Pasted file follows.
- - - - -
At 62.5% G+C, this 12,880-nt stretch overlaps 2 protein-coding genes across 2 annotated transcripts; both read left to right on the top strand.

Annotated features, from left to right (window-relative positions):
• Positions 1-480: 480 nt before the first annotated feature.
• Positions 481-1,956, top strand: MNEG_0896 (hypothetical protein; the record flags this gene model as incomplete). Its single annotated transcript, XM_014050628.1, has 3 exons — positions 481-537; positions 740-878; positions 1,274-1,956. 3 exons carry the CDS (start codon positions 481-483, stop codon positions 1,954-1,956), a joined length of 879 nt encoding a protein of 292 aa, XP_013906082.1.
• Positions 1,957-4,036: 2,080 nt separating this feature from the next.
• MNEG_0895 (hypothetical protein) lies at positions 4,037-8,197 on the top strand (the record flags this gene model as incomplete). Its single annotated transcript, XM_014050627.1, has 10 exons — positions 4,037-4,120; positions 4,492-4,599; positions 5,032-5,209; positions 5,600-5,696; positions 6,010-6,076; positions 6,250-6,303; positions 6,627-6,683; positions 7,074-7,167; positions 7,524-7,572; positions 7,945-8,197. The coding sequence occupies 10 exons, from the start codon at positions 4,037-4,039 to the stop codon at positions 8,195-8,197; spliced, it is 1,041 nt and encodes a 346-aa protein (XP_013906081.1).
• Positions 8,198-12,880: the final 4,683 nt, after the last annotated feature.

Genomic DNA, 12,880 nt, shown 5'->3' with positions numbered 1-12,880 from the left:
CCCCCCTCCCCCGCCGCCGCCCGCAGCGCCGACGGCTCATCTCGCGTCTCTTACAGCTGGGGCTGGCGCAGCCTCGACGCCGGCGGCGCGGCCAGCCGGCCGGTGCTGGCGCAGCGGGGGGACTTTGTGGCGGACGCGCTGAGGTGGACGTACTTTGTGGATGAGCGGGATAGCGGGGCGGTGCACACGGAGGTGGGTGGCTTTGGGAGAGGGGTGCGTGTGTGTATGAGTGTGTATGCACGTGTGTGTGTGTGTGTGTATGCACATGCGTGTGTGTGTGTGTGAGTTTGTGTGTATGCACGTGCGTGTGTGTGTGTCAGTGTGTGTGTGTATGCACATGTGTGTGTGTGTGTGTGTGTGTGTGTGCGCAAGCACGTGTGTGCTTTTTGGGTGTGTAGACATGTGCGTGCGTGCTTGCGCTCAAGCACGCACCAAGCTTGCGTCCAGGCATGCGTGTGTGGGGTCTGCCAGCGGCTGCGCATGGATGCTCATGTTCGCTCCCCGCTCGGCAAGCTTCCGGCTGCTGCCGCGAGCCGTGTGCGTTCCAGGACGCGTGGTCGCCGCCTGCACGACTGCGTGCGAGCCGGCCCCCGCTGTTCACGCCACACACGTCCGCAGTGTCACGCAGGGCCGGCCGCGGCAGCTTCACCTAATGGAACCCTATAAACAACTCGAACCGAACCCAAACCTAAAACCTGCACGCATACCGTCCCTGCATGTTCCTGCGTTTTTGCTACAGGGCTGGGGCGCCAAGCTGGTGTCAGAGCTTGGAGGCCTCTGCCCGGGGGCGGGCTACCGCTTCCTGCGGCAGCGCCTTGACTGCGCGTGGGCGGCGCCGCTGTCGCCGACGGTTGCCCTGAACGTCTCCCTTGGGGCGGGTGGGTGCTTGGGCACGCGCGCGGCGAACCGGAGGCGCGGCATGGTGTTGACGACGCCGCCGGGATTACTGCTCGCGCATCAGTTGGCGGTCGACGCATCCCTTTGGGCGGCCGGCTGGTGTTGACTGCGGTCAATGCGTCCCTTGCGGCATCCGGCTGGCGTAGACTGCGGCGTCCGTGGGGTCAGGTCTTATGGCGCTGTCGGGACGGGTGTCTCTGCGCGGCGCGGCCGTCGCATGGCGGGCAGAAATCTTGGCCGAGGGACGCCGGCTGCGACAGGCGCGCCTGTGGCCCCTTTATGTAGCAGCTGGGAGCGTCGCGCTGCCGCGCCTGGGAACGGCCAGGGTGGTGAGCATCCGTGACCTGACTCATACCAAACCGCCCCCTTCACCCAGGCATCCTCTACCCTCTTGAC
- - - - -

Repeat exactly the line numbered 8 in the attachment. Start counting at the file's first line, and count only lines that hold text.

Genomic DNA, 12,880 nt, shown 5'->3' with positions numbered 1-12,880 from the left: